Understanding your target market

Rarely will your business be relevant for ‘everyone’. There are those products that everyone uses like toothpaste but I doubt if yours is one of them. Do not use a broad, brush approach to marketing because this is inefficient and costly. It’s smarter to target the customers who are most receptive to your product or service. So defining your ideal customer will help you prioritize and carefully direct your resources.
Think about:

  • Who needs or wants your product or service the most? Needs as in needs NOW!
  • What features are most appealing to them? What do they value most if they were to use your product or service?
  • Where do they get their information from – Email, Direct Mail, Social Sites? Do they read the newspaper, search online, or attend particular events?
Create profiles of your ideal customers.
If they are personal consumers, describe their:
Kind of business
  • Gender
  • Age
  • Occupation
  • Income
  • Family status
  • Geographic location
  • Special interests
  • Sensitivity to price, quality and service.
If they are a business, describe their:
  • Size
  • Product/Service
  • Turnover
  • Number of employees
  • Time in the market
  • Market share
  • Geographic location
  • Sensitivity to price, quality and service.


Finding information about your target market

There are lots of places you can go for help with finding this information.
One key source is your local library research librarian.
You can locate your market by age, sex, income, household, or family type, and zoom in on your target market regions, areas, and suburbs.
Industry Profile can be done where you can get stats on small businesses by industry and region, and compare numbers of new businesses, worker turnover, survival rates, and average earnings for staff.
Other sources of information about your target market include trade or industry organizations, chambers of commerce, and city or regional councils.
You can also ask potential customers directly and your existing customers (primary research). That can range from simply talking to your favorite customers to approaching people you know who may be in your target market, or engaging a market research company to run focus groups with people on your behalf.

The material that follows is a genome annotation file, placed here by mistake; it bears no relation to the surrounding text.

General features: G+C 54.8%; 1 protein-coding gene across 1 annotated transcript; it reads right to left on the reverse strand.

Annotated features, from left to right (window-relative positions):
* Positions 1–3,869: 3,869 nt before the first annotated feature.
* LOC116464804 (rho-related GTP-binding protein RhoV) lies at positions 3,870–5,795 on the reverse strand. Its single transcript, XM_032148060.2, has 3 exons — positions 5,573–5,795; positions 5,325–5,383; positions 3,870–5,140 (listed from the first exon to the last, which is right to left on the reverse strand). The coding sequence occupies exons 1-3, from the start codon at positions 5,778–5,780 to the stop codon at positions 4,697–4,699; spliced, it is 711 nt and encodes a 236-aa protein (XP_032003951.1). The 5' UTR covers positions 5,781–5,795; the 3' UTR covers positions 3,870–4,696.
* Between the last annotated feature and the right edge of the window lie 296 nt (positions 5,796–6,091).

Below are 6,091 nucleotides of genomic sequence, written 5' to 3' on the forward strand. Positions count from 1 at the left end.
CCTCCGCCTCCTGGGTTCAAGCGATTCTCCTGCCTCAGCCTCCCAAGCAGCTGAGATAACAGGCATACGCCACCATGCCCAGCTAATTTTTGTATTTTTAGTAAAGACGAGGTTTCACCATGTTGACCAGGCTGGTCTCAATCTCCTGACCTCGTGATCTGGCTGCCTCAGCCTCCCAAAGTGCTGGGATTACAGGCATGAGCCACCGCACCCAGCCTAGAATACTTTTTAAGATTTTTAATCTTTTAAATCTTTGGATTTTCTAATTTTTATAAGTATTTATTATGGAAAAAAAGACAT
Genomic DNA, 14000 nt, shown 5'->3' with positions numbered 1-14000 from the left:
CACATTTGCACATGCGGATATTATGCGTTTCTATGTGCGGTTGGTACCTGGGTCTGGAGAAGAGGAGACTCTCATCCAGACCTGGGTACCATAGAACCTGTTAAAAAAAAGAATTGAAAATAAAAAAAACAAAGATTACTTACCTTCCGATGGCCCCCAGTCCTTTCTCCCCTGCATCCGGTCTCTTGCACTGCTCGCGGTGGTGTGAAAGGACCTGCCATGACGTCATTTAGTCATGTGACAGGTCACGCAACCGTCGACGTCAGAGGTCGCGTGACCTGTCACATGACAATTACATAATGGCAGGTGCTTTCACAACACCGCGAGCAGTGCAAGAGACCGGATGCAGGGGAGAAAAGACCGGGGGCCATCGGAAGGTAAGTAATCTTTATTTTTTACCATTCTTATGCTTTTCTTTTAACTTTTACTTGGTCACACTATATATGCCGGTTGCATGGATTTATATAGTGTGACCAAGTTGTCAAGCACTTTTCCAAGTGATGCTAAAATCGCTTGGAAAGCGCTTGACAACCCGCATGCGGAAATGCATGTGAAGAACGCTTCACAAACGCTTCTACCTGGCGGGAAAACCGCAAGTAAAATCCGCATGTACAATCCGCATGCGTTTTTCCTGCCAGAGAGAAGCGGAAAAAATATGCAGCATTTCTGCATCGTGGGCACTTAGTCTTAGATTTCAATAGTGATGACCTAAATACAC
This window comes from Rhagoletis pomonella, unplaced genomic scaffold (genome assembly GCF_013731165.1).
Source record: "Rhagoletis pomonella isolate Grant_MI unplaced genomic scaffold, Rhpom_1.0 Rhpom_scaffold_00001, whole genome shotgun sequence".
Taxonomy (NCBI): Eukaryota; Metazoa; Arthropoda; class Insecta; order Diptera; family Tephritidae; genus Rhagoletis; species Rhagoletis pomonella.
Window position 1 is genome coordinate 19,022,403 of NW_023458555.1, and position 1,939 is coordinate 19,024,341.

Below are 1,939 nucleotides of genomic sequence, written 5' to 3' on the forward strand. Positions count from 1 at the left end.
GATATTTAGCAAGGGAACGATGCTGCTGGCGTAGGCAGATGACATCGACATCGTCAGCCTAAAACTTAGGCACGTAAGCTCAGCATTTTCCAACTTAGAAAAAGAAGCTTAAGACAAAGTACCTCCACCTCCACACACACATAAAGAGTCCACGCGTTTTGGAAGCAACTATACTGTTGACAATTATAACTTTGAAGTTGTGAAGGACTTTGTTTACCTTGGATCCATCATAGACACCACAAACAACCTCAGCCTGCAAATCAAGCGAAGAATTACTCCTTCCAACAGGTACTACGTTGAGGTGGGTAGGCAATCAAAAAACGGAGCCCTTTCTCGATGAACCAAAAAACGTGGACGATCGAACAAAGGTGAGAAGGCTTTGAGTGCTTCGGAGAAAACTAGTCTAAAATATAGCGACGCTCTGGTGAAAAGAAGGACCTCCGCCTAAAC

Understanding your competitors

“Know thy enemy”
Keeping a watchful eye on your competition is crucial in business. You need to know how you compare in the market, where you are in services and products, and where you can compete and win more times than not.
Your competitor research should cover areas like:

  • What is their target market and their market share
  • How well they communicate their competitive advantages
  • How do they promote their products and services
  • What are their pricing strategies
  • What are their strengths and weaknesses?


Just Do It

If you follow the sequence of steps you might not have a marketing plan you can talk to your local banker about for a loan but you will have something you can actually use. A readable action plan on paper!

And if your like me and I kind of think you might be, a usable 2 or 3 page plan is much better than an 84 step 64 page plan no one can use, read or follow. 

This will work and hold you or the person or company you hire to implement it on track and accountable. 

So ya, Just Do It!